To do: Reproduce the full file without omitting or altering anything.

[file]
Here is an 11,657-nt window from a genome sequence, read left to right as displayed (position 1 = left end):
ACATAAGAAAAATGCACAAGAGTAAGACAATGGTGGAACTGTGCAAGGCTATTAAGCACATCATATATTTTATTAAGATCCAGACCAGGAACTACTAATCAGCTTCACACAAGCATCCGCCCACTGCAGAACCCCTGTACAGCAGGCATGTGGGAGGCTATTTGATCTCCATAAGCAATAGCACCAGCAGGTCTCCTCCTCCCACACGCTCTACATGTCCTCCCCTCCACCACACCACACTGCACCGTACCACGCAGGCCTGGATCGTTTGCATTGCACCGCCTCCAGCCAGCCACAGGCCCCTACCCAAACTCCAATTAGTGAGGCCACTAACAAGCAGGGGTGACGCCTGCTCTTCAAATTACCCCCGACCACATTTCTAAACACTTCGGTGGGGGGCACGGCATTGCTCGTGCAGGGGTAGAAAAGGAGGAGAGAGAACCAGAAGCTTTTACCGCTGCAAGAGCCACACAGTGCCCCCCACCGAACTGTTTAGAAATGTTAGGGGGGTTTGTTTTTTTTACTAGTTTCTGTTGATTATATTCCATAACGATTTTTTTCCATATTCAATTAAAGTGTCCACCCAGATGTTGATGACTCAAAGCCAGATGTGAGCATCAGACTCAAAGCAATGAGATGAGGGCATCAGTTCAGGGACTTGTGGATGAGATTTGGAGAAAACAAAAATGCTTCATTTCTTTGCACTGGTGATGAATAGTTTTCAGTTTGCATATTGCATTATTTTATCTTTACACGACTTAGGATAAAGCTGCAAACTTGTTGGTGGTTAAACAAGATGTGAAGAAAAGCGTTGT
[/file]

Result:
Here is an 11,657-nt window from a genome sequence, read left to right as displayed (position 1 = left end):
ACATAAGAAAAATGCACAAGAGTAAGACAATGGTGGAACTGTGCAAGGCTATTAAGCACATCATATATTTTATTAAGATCCAGACCAGGAACTACTAATCAGCTTCACACAAGCATCCGCCCACTGCAGAACCCCTGTACAGCAGGCATGTGGGAGGCTATTTGATCTCCATAAGCAATAGCACCAGCAGGTCTCCTCCTCCCACACGCTCTACATGTCCTCCCCTCCACCACACCACACTGCACCGTACCACGCAGGCCTGGATCGTTTGCATTGCACCGCCTCCAGCCAGCCACAGGCCCCTACCCAAACTCCAATTAGTGAGGCCACTAACAAGCAGGGGTGACGCCTGCTCTTCAAATTACCCCCGACCACATTTCTAAACACTTCGGTGGGGGGCACGGCATTGCTCGTGCAGGGGTAGAAAAGGAGGAGAGAGAACCAGAAGCTTTTACCGCTGCAAGAGCCACACAGTGCCCCCCACCGAACTGTTTAGAAATGTTAGGGGGGTTTGTTTTTTTTACTAGTTTCTGTTGATTATATTCCATAACGATTTTTTTCCATATTCAATTAAAGTGTCCACCCAGATGTTGATGACTCAAAGCCAGATGTGAGCATCAGACTCAAAGCAATGAGATGAGGGCATCAGTTCAGGGACTTGTGGATGAGATTTGGAGAAAACAAAAATGCTTCATTTCTTTGCACTGGTGATGAATAGTTTTCAGTTTGCATATTGCATTATTTTATCTTTACACGACTTAGGATAAAGCTGCAAACTTGTTGGTGGTTAAACAAGATGTGAAGAAAAGCGTTGT